How EIP celebrated Black History Month

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I was not taught anything of note about black history at school (except slavery) so my knowledge of black achievement came from what I was told by my parents.Black History Month (BHM) originated in the US, but has been marked in the UK every October since the 1980s and given world events this year I wanted to celebrate it and make it relevant and interesting to all so thought I would highlight black inventors and their patents.

Working at EIP, an IP firm which embraces diversity and inclusion I wanted to use our internal communication channel, Yammer, to celebrate BHM so I posted a new inventor’s story every day in October on Yammer.EIP’ers are great quizzers so to try and peak interest I added questions within the daily posts so that they would learn more about black history and its impact of our industry.I’ve even organised a prize (some authentic hot sauces from the Caribbean!) for the winner of our EIP BHM Quiz!The idea of celebrating black inventors and their patents was a great idea but I soon realised with sadness that many inventions were not granted patents or ignored (particularly within the US) because it was by a black inventor who was born or forced into slavery which excluded these inventors from being recognised by the patent office. Despite this challenge I persevered with my research and really enjoyed learning about the wealth of black inventors with interesting stories and inventions which are still in use today. Below I have highlighted a few of my favourite inventors.

Henry Boyd was born into slavery in Kentucky in 1802 and after buying his freedom, he invented the “Boyd Bedstead, a corded bed created with wooden rails connected to the headboard and footboard. He knew he would have problems obtaining a patent so he partnered with a white craftsman and had him apply for the patent.

Benjamin Montgomery, born into slavery in 1819, invented a steamboat propeller designed for shallow water. Montgomery tried to apply for a patent but the application was rejected due to his status as a slave. His owners tried to take credit for the propeller invention and patent it themselves but I was pleased to find out the patent office rejected their application because they were not the true inventors.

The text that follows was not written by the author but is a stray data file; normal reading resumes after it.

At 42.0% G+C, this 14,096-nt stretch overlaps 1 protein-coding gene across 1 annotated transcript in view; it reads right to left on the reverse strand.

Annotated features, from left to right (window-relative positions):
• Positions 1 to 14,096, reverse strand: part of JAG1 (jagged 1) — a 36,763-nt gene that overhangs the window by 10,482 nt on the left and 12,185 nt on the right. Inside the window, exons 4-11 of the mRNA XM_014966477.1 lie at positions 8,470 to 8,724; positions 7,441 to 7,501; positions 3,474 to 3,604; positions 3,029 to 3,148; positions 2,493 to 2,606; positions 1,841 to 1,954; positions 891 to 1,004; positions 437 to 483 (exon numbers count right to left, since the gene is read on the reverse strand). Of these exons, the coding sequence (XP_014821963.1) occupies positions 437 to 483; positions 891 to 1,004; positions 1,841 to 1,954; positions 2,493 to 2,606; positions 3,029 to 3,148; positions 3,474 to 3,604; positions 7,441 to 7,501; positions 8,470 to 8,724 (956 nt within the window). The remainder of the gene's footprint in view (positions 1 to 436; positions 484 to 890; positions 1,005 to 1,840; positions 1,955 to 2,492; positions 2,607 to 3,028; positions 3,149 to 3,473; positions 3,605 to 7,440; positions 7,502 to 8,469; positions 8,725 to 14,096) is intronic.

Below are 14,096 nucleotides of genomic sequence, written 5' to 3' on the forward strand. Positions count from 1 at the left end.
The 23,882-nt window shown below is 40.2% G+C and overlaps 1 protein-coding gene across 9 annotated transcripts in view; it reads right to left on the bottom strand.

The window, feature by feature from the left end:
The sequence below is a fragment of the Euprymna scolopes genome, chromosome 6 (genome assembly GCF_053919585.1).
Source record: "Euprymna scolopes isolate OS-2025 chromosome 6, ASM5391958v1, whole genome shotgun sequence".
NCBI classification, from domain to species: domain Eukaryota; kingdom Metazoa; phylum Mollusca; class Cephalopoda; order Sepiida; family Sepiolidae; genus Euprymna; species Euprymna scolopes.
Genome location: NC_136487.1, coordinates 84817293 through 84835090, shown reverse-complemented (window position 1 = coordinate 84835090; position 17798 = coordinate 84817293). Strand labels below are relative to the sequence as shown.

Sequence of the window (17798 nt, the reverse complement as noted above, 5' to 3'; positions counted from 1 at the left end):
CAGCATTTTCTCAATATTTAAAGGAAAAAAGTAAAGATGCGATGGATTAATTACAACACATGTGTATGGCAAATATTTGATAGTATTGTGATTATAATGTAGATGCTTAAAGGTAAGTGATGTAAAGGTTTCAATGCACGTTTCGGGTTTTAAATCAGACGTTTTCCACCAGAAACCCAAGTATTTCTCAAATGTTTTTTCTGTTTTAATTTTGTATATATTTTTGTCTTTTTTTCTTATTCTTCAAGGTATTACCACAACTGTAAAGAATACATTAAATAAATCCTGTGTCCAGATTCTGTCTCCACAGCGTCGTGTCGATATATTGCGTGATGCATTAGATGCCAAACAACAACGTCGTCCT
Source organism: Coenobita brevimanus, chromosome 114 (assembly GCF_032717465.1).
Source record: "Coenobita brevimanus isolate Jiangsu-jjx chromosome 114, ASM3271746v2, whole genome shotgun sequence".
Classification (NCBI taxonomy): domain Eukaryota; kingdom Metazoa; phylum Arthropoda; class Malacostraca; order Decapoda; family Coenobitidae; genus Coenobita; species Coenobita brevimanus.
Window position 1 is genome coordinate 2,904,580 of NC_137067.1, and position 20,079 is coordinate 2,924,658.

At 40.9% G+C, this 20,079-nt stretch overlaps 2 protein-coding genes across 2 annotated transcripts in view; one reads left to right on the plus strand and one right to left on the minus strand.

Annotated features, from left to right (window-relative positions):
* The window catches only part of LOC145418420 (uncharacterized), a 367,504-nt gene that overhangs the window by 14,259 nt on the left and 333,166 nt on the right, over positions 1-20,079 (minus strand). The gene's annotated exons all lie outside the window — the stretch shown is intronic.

Dr Arlyne Simon who invented a blood test that detects when cancer patients reject a bone marrow transplant and her book, “Abby Invents Unbreakable Crayons” that encourages children that look like her, to gain an interest in STEM subjects.

The stories that have been made into films such as “Hidden Figures” about Katherine Johnson, the NASA mathematician or “Self Made” about the life of Madame C J Walker and her hair pomade.The “I didn’t know that” inventions have also interested me such as the origin of the saying “the real McCoy” which comes from the quality and function of an invention by Elijah McCoy, the son of former slaves, who in 1872 invented and patented an automatic oiling device for the moving parts of steam trains.

As an attendee at a recent virtual round table which was led by CIPA’s IP Inclusive’s IP & ME community for BAME professionals and their allies where EIP pledged to make lasting progress on the issue of BAME representation within the UK’s IP sector it was really important to me that the firm celebrate BHM.

I am hopeful that the EIP BHM quiz has thrown a light on historic black inventors and their patents during the month of October but will also act as a reminder to recognise their contribution throughout the year.

Written by Sharon St. Louis, Paralegal Manager, EIP

Sharon's article was recently published in World IP Review.